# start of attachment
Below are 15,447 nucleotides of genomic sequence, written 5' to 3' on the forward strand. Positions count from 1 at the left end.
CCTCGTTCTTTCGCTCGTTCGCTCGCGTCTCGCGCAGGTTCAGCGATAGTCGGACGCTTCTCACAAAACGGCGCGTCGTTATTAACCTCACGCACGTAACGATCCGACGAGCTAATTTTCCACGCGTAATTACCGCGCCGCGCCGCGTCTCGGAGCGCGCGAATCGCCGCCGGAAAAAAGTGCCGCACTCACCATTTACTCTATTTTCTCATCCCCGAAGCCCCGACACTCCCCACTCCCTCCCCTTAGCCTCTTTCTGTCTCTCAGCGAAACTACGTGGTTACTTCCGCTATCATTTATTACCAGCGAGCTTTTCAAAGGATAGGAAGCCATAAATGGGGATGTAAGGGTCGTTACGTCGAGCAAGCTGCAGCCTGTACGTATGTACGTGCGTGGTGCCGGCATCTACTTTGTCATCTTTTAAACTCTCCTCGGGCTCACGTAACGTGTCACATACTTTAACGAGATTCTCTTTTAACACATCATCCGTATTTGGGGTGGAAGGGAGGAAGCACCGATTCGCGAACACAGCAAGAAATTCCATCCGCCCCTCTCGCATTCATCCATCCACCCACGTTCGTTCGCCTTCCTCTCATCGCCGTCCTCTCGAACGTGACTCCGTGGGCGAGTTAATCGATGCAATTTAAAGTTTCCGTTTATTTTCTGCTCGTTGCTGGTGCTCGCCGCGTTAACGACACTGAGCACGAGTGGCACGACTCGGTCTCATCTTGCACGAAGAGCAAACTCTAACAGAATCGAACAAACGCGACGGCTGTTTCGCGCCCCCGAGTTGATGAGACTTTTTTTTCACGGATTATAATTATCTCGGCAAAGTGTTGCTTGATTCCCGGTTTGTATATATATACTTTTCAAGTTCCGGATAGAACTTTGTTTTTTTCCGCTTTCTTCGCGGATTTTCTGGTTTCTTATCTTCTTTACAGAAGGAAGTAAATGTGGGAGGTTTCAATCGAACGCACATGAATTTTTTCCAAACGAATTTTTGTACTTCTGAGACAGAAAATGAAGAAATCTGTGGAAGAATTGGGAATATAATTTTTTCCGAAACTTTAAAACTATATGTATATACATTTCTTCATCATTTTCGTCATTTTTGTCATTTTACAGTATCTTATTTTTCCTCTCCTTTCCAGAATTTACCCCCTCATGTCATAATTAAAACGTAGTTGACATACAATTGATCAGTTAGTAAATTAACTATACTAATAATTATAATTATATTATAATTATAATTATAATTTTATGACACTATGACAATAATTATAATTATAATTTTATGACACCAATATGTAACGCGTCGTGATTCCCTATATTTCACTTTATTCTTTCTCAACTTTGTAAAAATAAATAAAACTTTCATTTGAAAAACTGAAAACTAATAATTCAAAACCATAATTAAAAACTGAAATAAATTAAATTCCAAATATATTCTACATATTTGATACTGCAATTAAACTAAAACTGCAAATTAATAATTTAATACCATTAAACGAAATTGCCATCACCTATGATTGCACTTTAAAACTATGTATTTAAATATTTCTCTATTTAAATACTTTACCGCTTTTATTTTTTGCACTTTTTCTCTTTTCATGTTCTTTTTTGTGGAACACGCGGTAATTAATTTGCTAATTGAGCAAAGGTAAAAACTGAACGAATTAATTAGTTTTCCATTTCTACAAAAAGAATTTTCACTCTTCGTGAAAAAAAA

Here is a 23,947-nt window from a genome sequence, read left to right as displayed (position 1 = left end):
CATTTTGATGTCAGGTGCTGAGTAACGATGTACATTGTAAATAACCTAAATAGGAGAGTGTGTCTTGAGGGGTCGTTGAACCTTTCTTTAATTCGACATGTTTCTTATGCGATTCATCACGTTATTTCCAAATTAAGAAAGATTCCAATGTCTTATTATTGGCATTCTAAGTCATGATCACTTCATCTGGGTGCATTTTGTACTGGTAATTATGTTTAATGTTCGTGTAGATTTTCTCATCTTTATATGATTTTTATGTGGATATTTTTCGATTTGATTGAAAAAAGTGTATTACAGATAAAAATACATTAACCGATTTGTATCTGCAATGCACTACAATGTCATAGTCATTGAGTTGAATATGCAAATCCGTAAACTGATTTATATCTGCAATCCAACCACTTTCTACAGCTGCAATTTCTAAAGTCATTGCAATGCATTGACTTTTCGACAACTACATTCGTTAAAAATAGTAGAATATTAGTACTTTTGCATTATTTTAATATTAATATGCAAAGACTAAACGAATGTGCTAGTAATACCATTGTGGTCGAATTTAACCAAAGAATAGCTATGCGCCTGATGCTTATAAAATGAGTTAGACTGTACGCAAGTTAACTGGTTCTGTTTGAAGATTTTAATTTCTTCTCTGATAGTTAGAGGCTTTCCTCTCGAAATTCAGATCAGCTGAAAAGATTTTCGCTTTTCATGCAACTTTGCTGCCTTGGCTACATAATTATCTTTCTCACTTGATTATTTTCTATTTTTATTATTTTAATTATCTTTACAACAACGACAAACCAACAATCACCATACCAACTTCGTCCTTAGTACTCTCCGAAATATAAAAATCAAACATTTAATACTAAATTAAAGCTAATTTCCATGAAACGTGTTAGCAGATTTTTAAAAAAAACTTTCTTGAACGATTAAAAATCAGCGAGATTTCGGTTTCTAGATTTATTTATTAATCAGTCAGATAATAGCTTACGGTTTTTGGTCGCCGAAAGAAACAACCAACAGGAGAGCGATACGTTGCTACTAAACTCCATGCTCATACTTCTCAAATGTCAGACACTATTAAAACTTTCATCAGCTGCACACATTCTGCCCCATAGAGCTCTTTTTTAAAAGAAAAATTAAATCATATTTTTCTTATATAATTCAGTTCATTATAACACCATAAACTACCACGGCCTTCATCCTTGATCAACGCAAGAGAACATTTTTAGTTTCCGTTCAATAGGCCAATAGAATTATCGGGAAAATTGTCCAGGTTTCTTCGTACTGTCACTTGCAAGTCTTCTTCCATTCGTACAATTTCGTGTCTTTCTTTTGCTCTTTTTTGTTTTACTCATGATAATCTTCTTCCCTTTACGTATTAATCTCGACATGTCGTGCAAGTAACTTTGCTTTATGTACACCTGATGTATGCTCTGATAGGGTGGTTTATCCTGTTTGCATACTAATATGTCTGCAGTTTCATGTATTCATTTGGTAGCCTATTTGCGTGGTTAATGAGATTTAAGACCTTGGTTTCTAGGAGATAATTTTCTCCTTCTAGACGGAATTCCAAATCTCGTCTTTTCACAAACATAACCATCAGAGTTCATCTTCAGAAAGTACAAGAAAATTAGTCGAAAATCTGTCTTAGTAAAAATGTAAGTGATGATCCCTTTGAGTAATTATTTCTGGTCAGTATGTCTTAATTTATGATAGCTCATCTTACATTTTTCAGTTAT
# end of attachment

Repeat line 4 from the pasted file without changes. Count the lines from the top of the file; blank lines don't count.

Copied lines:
CATTTTGATGTCAGGTGCTGAGTAACGATGTACATTGTAAATAACCTAAATAGGAGAGTGTGTCTTGAGGGGTCGTTGAACCTTTCTTTAATTCGACATGTTTCTTATGCGATTCATCACGTTATTTCCAAATTAAGAAAGATTCCAATGTCTTATTATTGGCATTCTAAGTCATGATCACTTCATCTGGGTGCATTTTGTACTGGTAATTATGTTTAATGTTCGTGTAGATTTTCTCATCTTTATATGATTTTTATGTGGATATTTTTCGATTTGATTGAAAAAAGTGTATTACAGATAAAAATACATTAACCGATTTGTATCTGCAATGCACTACAATGTCATAGTCATTGAGTTGAATATGCAAATCCGTAAACTGATTTATATCTGCAATCCAACCACTTTCTACAGCTGCAATTTCTAAAGTCATTGCAATGCATTGACTTTTCGACAACTACATTCGTTAAAAATAGTAGAATATTAGTACTTTTGCATTATTTTAATATTAATATGCAAAGACTAAACGAATGTGCTAGTAATACCATTGTGGTCGAATTTAACCAAAGAATAGCTATGCGCCTGATGCTTATAAAATGAGTTAGACTGTACGCAAGTTAACTGGTTCTGTTTGAAGATTTTAATTTCTTCTCTGATAGTTAGAGGCTTTCCTCTCGAAATTCAGATCAGCTGAAAAGATTTTCGCTTTTCATGCAACTTTGCTGCCTTGGCTACATAATTATCTTTCTCACTTGATTATTTTCTATTTTTATTATTTTAATTATCTTTACAACAACGACAAACCAACAATCACCATACCAACTTCGTCCTTAGTACTCTCCGAAATATAAAAATCAAACATTTAATACTAAATTAAAGCTAATTTCCATGAAACGTGTTAGCAGATTTTTAAAAAAAACTTTCTTGAACGATTAAAAATCAGCGAGATTTCGGTTTCTAGATTTATTTATTAATCAGTCAGATAATAGCTTACGGTTTTTGGTCGCCGAAAGAAACAACCAACAGGAGAGCGATACGTTGCTACTAAACTCCATGCTCATACTTCTCAAATGTCAGACACTATTAAAACTTTCATCAGCTGCACACATTCTGCCCCATAGAGCTCTTTTTTAAAAGAAAAATTAAATCATATTTTTCTTATATAATTCAGTTCATTATAACACCATAAACTACCACGGCCTTCATCCTTGATCAACGCAAGAGAACATTTTTAGTTTCCGTTCAATAGGCCAATAGAATTATCGGGAAAATTGTCCAGGTTTCTTCGTACTGTCACTTGCAAGTCTTCTTCCATTCGTACAATTTCGTGTCTTTCTTTTGCTCTTTTTTGTTTTACTCATGATAATCTTCTTCCCTTTACGTATTAATCTCGACATGTCGTGCAAGTAACTTTGCTTTATGTACACCTGATGTATGCTCTGATAGGGTGGTTTATCCTGTTTGCATACTAATATGTCTGCAGTTTCATGTATTCATTTGGTAGCCTATTTGCGTGGTTAATGAGATTTAAGACCTTGGTTTCTAGGAGATAATTTTCTCCTTCTAGACGGAATTCCAAATCTCGTCTTTTCACAAACATAACCATCAGAGTTCATCTTCAGAAAGTACAAGAAAATTAGTCGAAAATCTGTCTTAGTAAAAATGTAAGTGATGATCCCTTTGAGTAATTATTTCTGGTCAGTATGTCTTAATTTATGATAGCTCATCTTACATTTTTCAGTTAT